When Oprah first bought stock in Weight Watchers last year I blogged about it and said “while Oprah has every right to join Weight Watchers, be a spokesperson for Weight Watchers, buy stock in Weight Watchers, get “I Love Weight Watchers” tattooed on her ass or whatever, that doesn’t make long term weight loss any more likely, and it doesn’t make Weight Watchers any less of a scam.” I was going to leave it at that, until I heard her first commercial for WW.
It’s tricky criticizing Oprah because she has done truly amazing things, fighting racism, sexism, misogyny, and a crushing pressure to be thin to do them. There are so many things about Oprah and her work that are incredibly admirable, but this Weight Watchers thing is a problem. First of all, her choice to promote Weight Watchers seems to mean one of two things:
Scenario 1: After all her years of yo-yo dieting, all the weight loss gurus that she has made famous and rich (even though their methods proved not to work long-term), the private chefs and the private trainers, after being unable to lose weight despite having every resource imaginable at her disposal, despite the mountain of research (including their own) that shows that Weight Watchers almost never works, Oprah may actually believe that the only thing standing between her and permanent thinness is joining Weight Watchers.
Scenario 2: She is a shrewd business-woman and she knows that many women are desperate to be thin, and that many women are so enamored of her that they will do anything she recommends even if a mountain of evidence (and perhaps their own experiences) show that it doesn’t work. And so she bought stock in Weight Watchers and then became a spokesperson (though in none of the commercials so far does she divulge her ownership or profit motive.) If this scenario is true, the money-making part is working – her stock was worth $43.2 million the day she bought it, and was valued at over $145 million (and climbing) in November.
Or maybe it’s something else? It doesn’t really matter, the problem for me is what she’s saying. In her first commercial she sits in a chair and says earnestly to camera:
Inside every overweight woman is a woman she knows she can be. Many times you look in the mirror and you don’t even recognize your own self because you got lost—buried—in the weight that you carry. Nothing you’ve ever been through is wasted, so every time I tried and failed, every time I tried again, and every time I tried again, has brought me to this most powerful moment to say, ‘If not now, when?'”
Oprah is allowed to feel this way about herself, I have no judgment or opinion about it. I personally can’t imagine how “the woman [Oprah] knows she can be” would be different than the woman Oprah is, other than wearing a smaller size, but that’s not my business. Oprah is allowed to believe (or say for profit) that joining Weight Watchers is likely to lead to long-term weight loss, even if all the evidence suggests otherwise (that’s what all that small print is for.) But Oprah has no right to speak for all “overweight,” or as I like to call us, fat, women.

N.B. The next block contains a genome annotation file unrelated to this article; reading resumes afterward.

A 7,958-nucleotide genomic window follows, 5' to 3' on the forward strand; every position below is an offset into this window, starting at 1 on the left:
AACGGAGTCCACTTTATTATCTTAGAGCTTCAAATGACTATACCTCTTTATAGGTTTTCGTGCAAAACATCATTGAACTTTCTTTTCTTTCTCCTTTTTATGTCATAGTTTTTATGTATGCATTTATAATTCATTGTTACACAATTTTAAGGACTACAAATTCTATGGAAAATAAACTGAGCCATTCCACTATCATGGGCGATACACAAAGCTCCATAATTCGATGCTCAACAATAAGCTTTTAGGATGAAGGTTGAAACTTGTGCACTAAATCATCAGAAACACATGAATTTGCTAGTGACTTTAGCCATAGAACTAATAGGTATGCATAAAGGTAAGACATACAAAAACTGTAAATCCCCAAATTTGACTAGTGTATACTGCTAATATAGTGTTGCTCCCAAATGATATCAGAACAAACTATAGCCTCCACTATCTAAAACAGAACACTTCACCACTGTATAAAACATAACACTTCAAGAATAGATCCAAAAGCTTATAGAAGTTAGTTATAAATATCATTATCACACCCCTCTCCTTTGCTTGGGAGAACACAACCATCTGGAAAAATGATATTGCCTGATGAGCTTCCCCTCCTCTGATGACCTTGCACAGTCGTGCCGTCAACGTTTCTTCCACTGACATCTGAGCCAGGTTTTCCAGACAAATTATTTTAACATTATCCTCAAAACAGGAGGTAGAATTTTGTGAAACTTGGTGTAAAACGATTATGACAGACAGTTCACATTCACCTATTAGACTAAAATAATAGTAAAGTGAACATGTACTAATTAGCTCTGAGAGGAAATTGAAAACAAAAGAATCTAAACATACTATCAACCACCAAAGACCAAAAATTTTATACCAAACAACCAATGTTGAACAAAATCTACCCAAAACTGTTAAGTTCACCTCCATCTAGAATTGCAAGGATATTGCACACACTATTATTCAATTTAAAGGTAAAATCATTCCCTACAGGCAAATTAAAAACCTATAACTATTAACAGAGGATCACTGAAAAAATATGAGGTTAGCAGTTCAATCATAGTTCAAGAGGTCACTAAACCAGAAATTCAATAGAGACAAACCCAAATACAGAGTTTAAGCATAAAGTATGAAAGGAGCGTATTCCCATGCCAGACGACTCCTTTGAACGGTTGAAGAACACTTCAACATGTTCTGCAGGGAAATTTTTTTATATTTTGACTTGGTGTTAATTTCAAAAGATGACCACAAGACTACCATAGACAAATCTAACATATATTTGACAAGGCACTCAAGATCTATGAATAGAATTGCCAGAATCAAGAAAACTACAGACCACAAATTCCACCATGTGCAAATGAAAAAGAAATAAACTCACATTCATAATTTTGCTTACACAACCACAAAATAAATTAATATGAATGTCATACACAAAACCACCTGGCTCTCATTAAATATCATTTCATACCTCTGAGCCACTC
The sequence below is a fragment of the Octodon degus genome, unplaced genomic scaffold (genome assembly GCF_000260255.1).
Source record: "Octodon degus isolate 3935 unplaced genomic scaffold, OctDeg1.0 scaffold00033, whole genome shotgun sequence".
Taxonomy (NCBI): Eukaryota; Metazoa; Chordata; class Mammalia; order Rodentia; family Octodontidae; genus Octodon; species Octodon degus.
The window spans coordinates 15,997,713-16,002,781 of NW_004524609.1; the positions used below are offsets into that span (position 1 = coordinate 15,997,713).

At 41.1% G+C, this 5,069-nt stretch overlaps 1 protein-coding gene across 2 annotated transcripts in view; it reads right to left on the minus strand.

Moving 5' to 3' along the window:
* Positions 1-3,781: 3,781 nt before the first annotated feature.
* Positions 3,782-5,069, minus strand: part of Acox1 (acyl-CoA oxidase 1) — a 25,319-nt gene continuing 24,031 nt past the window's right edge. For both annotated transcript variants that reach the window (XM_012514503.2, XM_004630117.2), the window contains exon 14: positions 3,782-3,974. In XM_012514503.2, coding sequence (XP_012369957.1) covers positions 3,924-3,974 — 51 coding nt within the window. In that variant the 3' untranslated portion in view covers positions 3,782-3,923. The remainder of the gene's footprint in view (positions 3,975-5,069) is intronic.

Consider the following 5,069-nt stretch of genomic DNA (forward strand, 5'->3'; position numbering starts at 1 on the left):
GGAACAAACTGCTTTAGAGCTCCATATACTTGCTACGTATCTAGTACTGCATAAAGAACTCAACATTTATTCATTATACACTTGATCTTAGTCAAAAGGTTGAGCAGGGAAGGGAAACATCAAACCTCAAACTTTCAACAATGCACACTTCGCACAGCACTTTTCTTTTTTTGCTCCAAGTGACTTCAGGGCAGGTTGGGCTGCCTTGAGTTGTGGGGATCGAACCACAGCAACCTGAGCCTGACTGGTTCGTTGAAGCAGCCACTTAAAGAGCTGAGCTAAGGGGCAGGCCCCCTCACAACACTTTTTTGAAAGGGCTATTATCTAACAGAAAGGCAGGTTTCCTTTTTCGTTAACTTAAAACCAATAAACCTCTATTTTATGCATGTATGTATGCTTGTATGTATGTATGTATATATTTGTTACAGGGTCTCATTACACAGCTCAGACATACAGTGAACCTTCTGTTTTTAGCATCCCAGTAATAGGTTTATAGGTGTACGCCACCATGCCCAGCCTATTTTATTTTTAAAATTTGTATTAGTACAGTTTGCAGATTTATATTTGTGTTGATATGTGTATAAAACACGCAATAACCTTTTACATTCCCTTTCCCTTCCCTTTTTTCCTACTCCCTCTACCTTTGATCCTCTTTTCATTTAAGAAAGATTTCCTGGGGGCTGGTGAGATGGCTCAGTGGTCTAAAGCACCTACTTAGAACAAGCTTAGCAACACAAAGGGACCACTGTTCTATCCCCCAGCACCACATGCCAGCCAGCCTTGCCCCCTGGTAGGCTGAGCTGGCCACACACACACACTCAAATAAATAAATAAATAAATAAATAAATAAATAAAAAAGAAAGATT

Despite what you may have heard from Oprah, there are plenty of fat women who don’t worship at the altar of thin, who are already the women we know we can be, who look in the mirror and like what we see. Who haven’t bought into the notion that we are thin women buried in fat, but know that we are amazing, fat, women. Who know that, when it comes to dieting, what we’ve been through isn’t wasted because now we know that dieting doesn’t work and we’ve exited the diet rollercoaster and all the time, money, and energy it cost us to ride. There are women for whom every time we’ve tried and failed, every time we’ve tried again has brought us to the most powerful moment to say “If not now, when? How’s never for you – because fuck dieting, that shit doesn’t work!”
I understand that the women who don’t fit into Oprah’s model of “unrecognizable thin woman buried in fat” don’t make any money for Weight Watchers’ shareholders, but that doesn’t mean it’s ok to pretend we don’t exist. I don’t know what Oprah’s intentions are and I’m not saying that I think she’s a bad person or that she set out to harm people. I’m saying that, regardless of her intentions, the outcomes of her actions here are harmful and I think that she should apologize, but at the very least she should stick to speaking for herself rather than trying to erase all the women who aren’t like her.
Oprah is allowed to try weight loss and sell weight loss, but she shouldn’t act like she speaks for all fat women, because she damn sure doesn’t.
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